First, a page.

While much of the Internet-content world is littered with dead bodies and retreating media armies, the Broadband Content Delivery Forum is soldiering on with its work to accelerate the delivery of rich broadband content to consumers.
Founded by Nortel Networks Inc. executives and 100 other companies in April 2000, the BCDF is approaching its first anniversary while concentrating on the nuts and bolts necessary to make broadband content viable in today's growing cable and digital subscriber line marketplace.
The forum's principal initiatives are its three working groups-infrastructure, market development, and content and applications-and the four seminars it holds each year.
"The working groups were formed to figure out what's useful today," said David Ginsburg, forum chairman and vice president of marketing for Allegro Networks. Forum members run the gamut from service providers to hardware and software vendors to content providers.
Prominent cable-related names include AT&T Broadband, BroadJump Inc., Sun Microsystems Inc., Akamai Technologies, Inktomi Corp., NBCi, Enron Broadband Services, Telocity Inc. and Bertlesmann AG.
The BCDF is not a standards body per se, Ginsburg said. Rather, it serves as an industry clearinghouse that brings companies together to solve common problems.
For instance, the content and applications group is working to determine, "What is the end-user experience?"
The focus is on several areas, Ginsburg said: "How do I manage content? How do I control distribution and make it easily obtainable?"
Other issues include access control, the tracking and reporting of content usage and how best to personalize and bill content to specific subscribers. Hand in hand with end-user content applications are network capabilities and how to deliver and bill for secure content, he said.
"The infrastructure groups are looking at, 'What are the end-to-end requirements of the network?'" Ginsburg said. Concerns range from access control to quality of service.
That would include locating and delivering content assets over a network and post-delivery management and cleanup, such as shutting down access to a movie after a period of time.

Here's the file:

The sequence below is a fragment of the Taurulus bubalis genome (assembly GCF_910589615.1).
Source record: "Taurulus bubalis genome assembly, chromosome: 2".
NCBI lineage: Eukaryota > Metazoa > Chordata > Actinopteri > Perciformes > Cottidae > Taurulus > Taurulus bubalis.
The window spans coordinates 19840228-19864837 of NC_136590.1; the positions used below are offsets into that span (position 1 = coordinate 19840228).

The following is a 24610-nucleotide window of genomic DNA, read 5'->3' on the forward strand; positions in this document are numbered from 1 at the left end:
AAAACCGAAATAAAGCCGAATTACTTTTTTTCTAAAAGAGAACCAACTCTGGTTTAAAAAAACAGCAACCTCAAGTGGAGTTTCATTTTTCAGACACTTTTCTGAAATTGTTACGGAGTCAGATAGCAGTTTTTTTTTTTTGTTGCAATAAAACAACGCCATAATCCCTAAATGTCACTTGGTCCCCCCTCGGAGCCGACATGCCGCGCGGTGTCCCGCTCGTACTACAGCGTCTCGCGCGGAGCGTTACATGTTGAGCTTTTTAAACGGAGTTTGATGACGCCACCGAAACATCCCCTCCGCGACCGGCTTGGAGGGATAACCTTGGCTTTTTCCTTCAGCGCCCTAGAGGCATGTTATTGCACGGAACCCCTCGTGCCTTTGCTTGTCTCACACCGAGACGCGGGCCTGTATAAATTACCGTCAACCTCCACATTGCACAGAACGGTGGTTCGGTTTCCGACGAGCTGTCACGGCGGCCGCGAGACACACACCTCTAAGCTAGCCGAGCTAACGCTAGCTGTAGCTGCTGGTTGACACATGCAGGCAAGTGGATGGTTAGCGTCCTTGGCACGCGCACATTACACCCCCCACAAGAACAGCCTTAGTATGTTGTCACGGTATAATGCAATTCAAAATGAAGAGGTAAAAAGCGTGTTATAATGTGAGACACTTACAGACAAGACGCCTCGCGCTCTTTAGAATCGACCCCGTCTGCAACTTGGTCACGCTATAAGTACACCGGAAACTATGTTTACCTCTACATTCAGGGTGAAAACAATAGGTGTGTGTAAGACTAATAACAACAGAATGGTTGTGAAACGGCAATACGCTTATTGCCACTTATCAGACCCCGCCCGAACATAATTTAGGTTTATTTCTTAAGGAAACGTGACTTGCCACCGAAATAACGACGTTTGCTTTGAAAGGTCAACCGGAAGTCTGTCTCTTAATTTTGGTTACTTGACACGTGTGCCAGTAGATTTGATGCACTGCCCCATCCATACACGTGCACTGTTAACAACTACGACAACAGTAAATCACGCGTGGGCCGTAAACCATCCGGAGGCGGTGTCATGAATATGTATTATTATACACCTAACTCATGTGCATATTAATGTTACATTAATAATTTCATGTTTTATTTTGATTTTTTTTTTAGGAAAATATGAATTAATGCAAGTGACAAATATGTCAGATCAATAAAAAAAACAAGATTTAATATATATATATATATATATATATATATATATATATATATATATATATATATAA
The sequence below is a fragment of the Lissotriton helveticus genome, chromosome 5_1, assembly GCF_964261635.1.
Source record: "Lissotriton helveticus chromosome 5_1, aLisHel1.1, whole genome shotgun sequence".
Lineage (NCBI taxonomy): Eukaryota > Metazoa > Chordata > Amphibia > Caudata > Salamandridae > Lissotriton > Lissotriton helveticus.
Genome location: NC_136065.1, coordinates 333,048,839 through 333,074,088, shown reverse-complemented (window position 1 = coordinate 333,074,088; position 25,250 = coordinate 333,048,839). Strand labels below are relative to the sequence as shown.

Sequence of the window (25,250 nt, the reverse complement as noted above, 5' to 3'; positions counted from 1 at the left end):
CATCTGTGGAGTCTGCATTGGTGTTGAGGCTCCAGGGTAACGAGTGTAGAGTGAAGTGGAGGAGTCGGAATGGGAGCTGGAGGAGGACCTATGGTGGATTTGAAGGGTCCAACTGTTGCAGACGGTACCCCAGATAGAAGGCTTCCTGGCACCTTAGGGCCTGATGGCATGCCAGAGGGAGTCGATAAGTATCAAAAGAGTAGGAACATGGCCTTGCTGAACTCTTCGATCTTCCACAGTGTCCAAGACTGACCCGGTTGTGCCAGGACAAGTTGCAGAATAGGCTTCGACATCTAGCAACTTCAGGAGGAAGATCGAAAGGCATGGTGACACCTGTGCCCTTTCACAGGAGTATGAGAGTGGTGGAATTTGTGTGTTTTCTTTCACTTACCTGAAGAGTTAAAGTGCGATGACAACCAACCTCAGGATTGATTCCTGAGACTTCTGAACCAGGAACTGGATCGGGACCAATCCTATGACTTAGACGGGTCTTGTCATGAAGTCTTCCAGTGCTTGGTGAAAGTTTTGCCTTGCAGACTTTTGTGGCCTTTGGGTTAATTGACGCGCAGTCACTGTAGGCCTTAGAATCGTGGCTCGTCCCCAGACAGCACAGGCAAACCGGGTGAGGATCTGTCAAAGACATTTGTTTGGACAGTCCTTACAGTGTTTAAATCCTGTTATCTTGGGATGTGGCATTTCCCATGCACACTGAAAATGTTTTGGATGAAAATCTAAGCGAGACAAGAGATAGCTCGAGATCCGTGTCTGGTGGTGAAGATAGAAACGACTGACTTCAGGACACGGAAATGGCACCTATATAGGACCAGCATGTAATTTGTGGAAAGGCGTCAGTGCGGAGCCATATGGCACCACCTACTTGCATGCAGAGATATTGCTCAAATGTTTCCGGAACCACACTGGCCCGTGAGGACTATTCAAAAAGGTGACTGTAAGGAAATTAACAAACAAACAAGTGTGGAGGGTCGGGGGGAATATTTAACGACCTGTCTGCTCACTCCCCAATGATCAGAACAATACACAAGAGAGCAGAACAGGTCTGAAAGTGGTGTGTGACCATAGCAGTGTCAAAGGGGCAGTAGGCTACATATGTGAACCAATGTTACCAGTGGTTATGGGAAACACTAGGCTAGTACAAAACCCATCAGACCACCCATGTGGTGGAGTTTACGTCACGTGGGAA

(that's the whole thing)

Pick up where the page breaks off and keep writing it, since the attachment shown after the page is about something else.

The market development group "is trying to incorporate a base of knowledge of where the industry is today," and post that material on the Web, he said. That includes white papers, case studies, market growth statistics and regulatory developments, he added.
"The forum acts as a control point as feedback from the industry comes in," Ginsburg said. The BCDF plans to work with other forums and industry associations, including Cable Television Laboratories Inc., he said.
Bruce Leichtman, the former Continental Cablevision Inc. and The Yankee Group executive, is an active BCDF member as vice president of corporate strategy at Vividon Inc. Leichtman debriefed forum members on video streaming's potential at a seminar in January in San Francisco.
Leichtman said content providers "need to create Web-specific content, but are concerned about the high costs of placing video on the Web and about the quality of the customers experience, considering the low penetration of broadband." He added there was uncertainty about exactly how business models will evolve. But mainstream content providers, such as cable networks, now have a huge leg up over Internet-only content providers because they bring more potential revenue streams to the table, including advertising, subscriptions, electronic commerce and pay-per-view, he said.
BCDF plans the second of its four 2001 seminars at this year's National Association of Broadcasters show, set for April 25 to 27 in Las Vegas. Executives from WorldCom Inc., Lucent Technologies, British Broadcasting Corp., Bertlesmann and iBlast Inc. will speak at a BCDF supersession.
Two other meetings are planned for Stockholm, Sweden, July 17 to 19, and Atlanta, Oct. 16 to 18.
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